Phantasmagoria: Lessons in Collaboration Open Access

McCreary, Max (Spring 2018)

Permanent URL: https://etd.library.emory.edu/concern/etds/2801pg36g?locale=en
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Abstract

Abstract

Phantasmagoria: Lessons in Collaboration

By Max McCreary

This paper chronicles the attempt of student playwright, Max McCreary, to work with a team of collaborators on a full production of his playscript, Phantasmagoria. The document includes the script of Phantasmagoria as it was publictly performed, followed by a collection of chapters detailing the significant lessons McCreary learned by bringing the script to an audience. As a student playwright, McCreary had learned and practiced translating the world in his head onto the page. The goal of this project was to learn what it takes to lift the story off of the page and into the real world in order to create a fully realized piece of theater, rather than an unproduced script, thereby going beyond the traditional boundaries of an undergraduate experience.

 

The script, like Frankenstein, is a ghost story that revitalizes Mary Shelley’s memory by asking if she has the capability to be both great and good. The revelation of her stepsister’s pregnancy, the looming ghost of her half-sister, and an innate desire to protect the ones she loves challenge Mary’s ability to uphold this commandment. Throughout the play McCreary weaves together historical fact, intentional historical inaccuracies, and his own invention in order to help modern audiences re-consider Mary Shelley, a legendary character, as a young woman faced with challenges and decisions.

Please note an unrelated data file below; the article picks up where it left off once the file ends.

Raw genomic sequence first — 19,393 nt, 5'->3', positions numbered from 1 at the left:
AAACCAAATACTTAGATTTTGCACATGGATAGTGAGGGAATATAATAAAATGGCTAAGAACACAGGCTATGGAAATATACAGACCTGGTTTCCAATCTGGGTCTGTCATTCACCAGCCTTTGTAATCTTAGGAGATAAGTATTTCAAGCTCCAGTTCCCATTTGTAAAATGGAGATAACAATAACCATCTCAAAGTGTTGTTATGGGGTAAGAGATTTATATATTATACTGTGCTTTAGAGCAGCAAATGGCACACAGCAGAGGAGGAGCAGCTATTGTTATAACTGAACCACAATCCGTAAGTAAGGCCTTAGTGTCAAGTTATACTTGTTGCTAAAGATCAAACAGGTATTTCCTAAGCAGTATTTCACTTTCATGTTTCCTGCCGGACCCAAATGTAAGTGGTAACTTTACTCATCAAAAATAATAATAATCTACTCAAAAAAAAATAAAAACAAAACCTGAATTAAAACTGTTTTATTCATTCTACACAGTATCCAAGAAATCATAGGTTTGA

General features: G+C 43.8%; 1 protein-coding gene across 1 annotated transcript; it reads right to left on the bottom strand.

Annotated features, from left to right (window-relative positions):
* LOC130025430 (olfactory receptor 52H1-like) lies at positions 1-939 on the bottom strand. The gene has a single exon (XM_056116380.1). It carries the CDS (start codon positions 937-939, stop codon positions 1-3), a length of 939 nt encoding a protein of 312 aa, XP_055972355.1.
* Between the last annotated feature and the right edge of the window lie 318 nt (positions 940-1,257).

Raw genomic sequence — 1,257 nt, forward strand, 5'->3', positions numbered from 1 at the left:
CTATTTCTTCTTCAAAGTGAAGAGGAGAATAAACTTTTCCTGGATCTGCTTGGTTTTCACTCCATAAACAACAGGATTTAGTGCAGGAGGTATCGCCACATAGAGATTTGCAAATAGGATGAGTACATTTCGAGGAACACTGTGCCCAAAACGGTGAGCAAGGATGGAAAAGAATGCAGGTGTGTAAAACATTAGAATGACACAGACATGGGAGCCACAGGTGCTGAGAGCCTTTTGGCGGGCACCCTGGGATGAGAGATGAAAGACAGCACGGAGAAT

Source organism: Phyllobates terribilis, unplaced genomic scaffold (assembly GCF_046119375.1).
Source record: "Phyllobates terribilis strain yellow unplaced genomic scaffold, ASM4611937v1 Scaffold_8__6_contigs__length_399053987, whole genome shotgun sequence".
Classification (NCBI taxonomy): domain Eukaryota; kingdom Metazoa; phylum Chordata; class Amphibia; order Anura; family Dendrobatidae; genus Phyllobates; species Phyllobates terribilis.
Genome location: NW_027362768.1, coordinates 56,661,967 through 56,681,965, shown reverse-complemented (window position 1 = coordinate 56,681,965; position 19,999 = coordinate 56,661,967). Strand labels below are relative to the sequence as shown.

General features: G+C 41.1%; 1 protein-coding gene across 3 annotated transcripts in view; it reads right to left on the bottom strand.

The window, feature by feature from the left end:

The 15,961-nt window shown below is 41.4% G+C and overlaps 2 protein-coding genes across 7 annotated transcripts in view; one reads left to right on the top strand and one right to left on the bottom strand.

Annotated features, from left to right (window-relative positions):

McCreary ends by illuminating the most vital lessons as a playwright with which he leaves this experience. He elucidates how working with a close team of collaborators influenced specific lines or moments in the play. In the conclusion of the paper, McCreary acknowledges that despite a strong production, the script was not yet ready for a full collaborative process and he would recommend a one week long workshop to continue to nuance the thematic purpose of each anachronism and push the structure and form of the script farther towards the surreal.

Table of Contents

Table of Contents Intro to Phantasmagoria 

Preface .................................................................... 1

Dramaturgical Note ................................................ 3

Phantasmagoria 

Scene 1 ................................................................ 6

Scene 2 ................................................................ 8

Scene 3 ................................................................ 20

Scene 4 ................................................................ 27

Scene 5 ................................................................ 49

Scene 6 ................................................................ 58

Scene 7 ................................................................ 68

Scene 8 ................................................................ 75

Lessons in Playwriting 

Lesson 1: My First Collaborators Were Books ............... 94

Lesson 2: Balancing History ......................................... 101

Lesson 3: Writing Pragmatically ................................... 108

Lesson 4: The Strength of Voices That Were Not Mine . 113

Lesson 5: Moving Forward ............................................ 123

Annotated Bibliography ............................................. 125 

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